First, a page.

Working in investment banking isn’t always great for your health. Long hours, stress, a sedentary lifestyle and, according to some reports, a predilection for substance abuse has led to a reputation as an industry that can ruin both body and mind. And yet, many bankers don’t just manage to keep fit, they take it to an extreme – ultra-marathons.
Iron Man races and ultra-marathons – extreme endurance events that involve running hundreds of miles through hostile terrains like deserts and jungles – are incredibly popular among financiers.
“I’ve completed three ultra-marathons across the Sahara, finished the Marathon Des Sable twice, run across the Gobi, Namid and Atacama Desert and through the Amazon Jungle,” said Ian Shephard, a global head of trade asset management in London. “There are two dominant cultures in these events – ex-forces and City types.”
Over the last eight years around 30% of the people taking part in the UVU Jungle Marathon – a run of up to 254km across the Amazonian jungle – work in the financial sector, according to Shirley Thompson, its race director. Mary Gadams, an ex-investment banker who has run 50 endurance events and CEO of ultra-marathon firm Racing the Planet, puts a similar figure on those competing in its 4 Deserts series of events.
Meanwhile, Colin Geddes, a former managing director at Deutsche Bank, has been organising the Grand to Grand Ultra – a 268km race from the Grand Canyon to Las Vegas – for the past two years and said that 20% of participants work in finance. One of those was Peter Clarke, the 62-year-old former chairman of Merrill Lynch Asia-Pacific.
“A lot of the people who do these events are well-heeled investment bankers, partners in law firms, CEOs and entrepreneurs,” he said. “These are type-A personalities who tend to push themselves physically and mentally, and are able to pay for fees, equipment and travel costs.”
Taking part is not cheap; the Grand to Grand costs $3,200, while the most famous, the Marathon Des Sable, comes in at around £3,000 ($4,600). Competitors also have to pay for their own travel out to far-flung locations, as well as specialist equipment like light weight backpacks, outdoor wear, survival gear and running trainers – it all adds up.
However, Gadams believes that it’s also a way of escaping the pressures of working life: “These events are very mentally intense, yet what attracts bankers and CEOs is that the event takes them back to nature where there are minimal choices each day. Many come to the events thinking that they will have a lot of time on their hands, yet they find that their whole focus is on survival, just getting from one checkpoint to the next.”
And, if you’re thinking of checking in with the office during the course of these events to keep in touch, don’t bother. Blackberrys are strictly off-limits, said Gadam: “We don’t allow mobile phones or other devices in the event, except in an emergency.”
Getting the training right
If you sign up for a marathon, there’s a small chance that you could get through without adequate training. In an ultra-marathon, however, preparation is absolutely key. Geddes said that both strength training and clocking up hundreds of miles every week with a 9kg backpack across a variety of terrains are integral to success. This is no easy task when your job keeps you in the office for 60-80 hours a week.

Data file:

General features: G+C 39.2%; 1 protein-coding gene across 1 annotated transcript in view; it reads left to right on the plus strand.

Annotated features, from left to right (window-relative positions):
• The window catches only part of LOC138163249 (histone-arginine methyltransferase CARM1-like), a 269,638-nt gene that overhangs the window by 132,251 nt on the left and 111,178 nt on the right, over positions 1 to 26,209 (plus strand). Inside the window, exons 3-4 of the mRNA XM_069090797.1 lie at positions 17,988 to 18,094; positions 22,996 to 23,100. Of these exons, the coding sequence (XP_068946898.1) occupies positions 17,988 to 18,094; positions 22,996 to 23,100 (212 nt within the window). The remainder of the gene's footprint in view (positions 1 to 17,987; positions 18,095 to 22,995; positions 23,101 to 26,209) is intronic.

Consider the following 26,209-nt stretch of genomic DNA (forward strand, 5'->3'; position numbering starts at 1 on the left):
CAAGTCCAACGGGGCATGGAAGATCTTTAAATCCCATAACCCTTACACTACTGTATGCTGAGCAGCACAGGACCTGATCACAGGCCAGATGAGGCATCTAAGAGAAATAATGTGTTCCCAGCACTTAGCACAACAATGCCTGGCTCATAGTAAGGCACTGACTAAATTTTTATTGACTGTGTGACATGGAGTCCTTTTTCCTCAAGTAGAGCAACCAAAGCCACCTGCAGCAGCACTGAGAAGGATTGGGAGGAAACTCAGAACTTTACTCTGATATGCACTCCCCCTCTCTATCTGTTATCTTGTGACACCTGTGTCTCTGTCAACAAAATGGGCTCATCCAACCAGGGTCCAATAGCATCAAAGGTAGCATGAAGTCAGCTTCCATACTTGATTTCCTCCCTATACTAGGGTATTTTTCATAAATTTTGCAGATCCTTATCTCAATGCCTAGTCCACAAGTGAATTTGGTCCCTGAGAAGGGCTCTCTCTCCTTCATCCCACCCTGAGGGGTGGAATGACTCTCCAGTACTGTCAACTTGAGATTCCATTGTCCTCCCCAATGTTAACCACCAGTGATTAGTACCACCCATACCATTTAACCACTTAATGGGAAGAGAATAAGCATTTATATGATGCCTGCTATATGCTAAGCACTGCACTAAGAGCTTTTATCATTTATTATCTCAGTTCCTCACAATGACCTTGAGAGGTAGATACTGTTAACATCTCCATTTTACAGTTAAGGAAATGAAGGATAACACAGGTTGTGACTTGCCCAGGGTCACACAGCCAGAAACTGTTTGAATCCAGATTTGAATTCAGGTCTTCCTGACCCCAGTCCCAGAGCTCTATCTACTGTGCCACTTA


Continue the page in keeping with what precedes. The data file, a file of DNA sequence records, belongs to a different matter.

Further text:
Nick Doggett runs KD Ventures, a property development firm, but worked at Lazard in 2008 when he signed up to do an Iron Man with five other bankers. “We trained 18 hours every week, and kept a spreadsheet of what we were doing – it was very intense,” he said. “I promised my wife that I would only sign up to these events once every five years.” He’s now due to run the 100km Thames Path Challenge in September.
“I get off the commuter train a couple of stops early and run home in the evening, try never to have a lie in at the weekends and instead of non-productive activities like watching TV, I train to make sure that I’m prepared,” added Shephard.
Most people who sign up do enough ensure that they’re able to get over the finish line, said Gadam: “There is now so much great gear on the market, that as long as you have the basic items, your overall chances of completing the event are high. It’s mainly blisters that cause people not to finish. Overall our finishing rate is around 80-90%.”
The beginning of a mid-life crisis?
The demands of completing an ultra-marathon are not just physical – it takes a mental hardness to keep the focus and drive to make it through. Therefore, most competitors are a little more mature – it’s rare that anyone in the line-up is under 30, said Gedde. This is also the point when many investment bankers consider their career options, or look for achievements outside of the work environment.
“People are mentally stronger from their mid-30s, we’ve seen younger people in the financial sector who simply can’t cope with the demands of an ultra-marathon,” said Geddes. “People are either looking for a new challenge, or simply adding things to their bucket list.”
For Gadam, it was a case of pursuing her passion over her banking career: “I have always loved the outdoors and sports, having taken part in more than 50 marathons, ultra-marathons and multi-day races. So around the age of 30, when I was a vice president at an investment bank, I put all my belongings into storage and went to study languages around the world: Chinese, Spanish and French.”
Shephard is now in his 40s, and only graduated from regular marathons to extra endurance events when he hit 30 and wanted to push himself further while also experiencing some “adventure tourism”.
“I wasn’t scared enough to train for a regular marathon, but the prospect of a 250km race gives you the incentive to put the work in,” he said.